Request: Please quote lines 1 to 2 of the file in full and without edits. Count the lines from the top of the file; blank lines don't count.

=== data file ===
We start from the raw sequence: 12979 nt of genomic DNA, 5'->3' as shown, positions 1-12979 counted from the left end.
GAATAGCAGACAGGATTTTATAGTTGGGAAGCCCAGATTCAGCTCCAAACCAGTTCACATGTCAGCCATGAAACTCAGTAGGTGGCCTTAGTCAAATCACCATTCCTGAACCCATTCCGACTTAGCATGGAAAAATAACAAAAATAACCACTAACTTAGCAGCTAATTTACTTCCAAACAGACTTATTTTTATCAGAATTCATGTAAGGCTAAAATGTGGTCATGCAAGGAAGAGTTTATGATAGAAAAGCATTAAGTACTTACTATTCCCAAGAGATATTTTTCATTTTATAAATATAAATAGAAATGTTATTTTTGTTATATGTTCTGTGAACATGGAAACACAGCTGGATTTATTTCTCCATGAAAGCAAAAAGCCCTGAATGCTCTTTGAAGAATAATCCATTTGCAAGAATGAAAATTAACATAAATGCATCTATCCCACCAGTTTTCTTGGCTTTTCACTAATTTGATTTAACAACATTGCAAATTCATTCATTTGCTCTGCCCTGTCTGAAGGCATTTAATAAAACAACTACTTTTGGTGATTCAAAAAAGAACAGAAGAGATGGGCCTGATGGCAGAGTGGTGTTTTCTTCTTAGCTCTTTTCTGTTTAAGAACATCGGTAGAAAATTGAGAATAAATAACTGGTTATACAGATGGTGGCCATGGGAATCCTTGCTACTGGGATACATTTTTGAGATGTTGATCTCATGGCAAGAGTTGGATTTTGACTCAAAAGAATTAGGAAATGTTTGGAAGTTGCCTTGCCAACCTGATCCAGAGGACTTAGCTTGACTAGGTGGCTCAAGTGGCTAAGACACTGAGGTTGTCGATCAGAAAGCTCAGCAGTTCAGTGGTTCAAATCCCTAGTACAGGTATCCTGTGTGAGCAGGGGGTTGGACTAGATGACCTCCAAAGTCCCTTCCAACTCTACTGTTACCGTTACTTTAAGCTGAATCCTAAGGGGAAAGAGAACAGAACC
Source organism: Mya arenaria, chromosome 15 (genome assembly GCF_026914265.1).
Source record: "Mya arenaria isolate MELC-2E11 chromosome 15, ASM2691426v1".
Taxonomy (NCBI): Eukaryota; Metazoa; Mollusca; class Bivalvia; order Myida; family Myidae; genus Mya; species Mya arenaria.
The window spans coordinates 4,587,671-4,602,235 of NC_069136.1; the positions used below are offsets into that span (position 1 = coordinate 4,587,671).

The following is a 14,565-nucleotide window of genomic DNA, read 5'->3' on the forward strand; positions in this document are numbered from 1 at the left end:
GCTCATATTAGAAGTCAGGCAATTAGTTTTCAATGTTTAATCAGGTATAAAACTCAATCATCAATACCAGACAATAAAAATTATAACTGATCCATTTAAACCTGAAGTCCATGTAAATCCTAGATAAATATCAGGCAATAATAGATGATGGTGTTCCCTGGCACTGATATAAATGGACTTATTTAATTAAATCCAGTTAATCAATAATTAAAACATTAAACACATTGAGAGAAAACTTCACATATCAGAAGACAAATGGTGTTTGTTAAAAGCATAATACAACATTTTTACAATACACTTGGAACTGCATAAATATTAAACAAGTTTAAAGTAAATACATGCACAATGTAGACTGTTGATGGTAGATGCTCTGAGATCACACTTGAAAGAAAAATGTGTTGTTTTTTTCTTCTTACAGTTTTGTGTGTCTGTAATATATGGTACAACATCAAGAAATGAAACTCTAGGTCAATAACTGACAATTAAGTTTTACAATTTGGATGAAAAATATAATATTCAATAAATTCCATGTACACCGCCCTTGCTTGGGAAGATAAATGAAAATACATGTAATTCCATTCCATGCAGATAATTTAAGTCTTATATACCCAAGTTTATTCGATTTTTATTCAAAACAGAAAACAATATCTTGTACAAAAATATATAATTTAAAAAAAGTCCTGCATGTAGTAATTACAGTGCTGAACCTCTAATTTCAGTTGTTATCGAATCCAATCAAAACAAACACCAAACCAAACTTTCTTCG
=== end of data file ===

We start from the raw sequence: 12979 nt of genomic DNA, 5'->3' as shown, positions 1-12979 counted from the left end.
GAATAGCAGACAGGATTTTATAGTTGGGAAGCCCAGATTCAGCTCCAAACCAGTTCACATGTCAGCCATGAAACTCAGTAGGTGGCCTTAGTCAAATCACCATTCCTGAACCCATTCCGACTTAGCATGGAAAAATAACAAAAATAACCACTAACTTAGCAGCTAATTTACTTCCAAACAGACTTATTTTTATCAGAATTCATGTAAGGCTAAAATGTGGTCATGCAAGGAAGAGTTTATGATAGAAAAGCATTAAGTACTTACTATTCCCAAGAGATATTTTTCATTTTATAAATATAAATAGAAATGTTATTTTTGTTATATGTTCTGTGAACATGGAAACACAGCTGGATTTATTTCTCCATGAAAGCAAAAAGCCCTGAATGCTCTTTGAAGAATAATCCATTTGCAAGAATGAAAATTAACATAAATGCATCTATCCCACCAGTTTTCTTGGCTTTTCACTAATTTGATTTAACAACATTGCAAATTCATTCATTTGCTCTGCCCTGTCTGAAGGCATTTAATAAAACAACTACTTTTGGTGATTCAAAAAAGAACAGAAGAGATGGGCCTGATGGCAGAGTGGTGTTTTCTTCTTAGCTCTTTTCTGTTTAAGAACATCGGTAGAAAATTGAGAATAAATAACTGGTTATACAGATGGTGGCCATGGGAATCCTTGCTACTGGGATACATTTTTGAGATGTTGATCTCATGGCAAGAGTTGGATTTTGACTCAAAAGAATTAGGAAATGTTTGGAAGTTGCCTTGCCAACCTGATCCAGAGGACTTAGCTTGACTAGGTGGCTCAAGTGGCTAAGACACTGAGGTTGTCGATCAGAAAGCTCAGCAGTTCAGTGGTTCAAATCCCTAGTACAGGTATCCTGTGTGAGCAGGGGGTTGGACTAGATGACCTCCAAAGTCCCTTCCAACTCTACTGTTACCGTTACTTTAAGCTGAATCCTAAGGGGAAAGAGAACAGAACC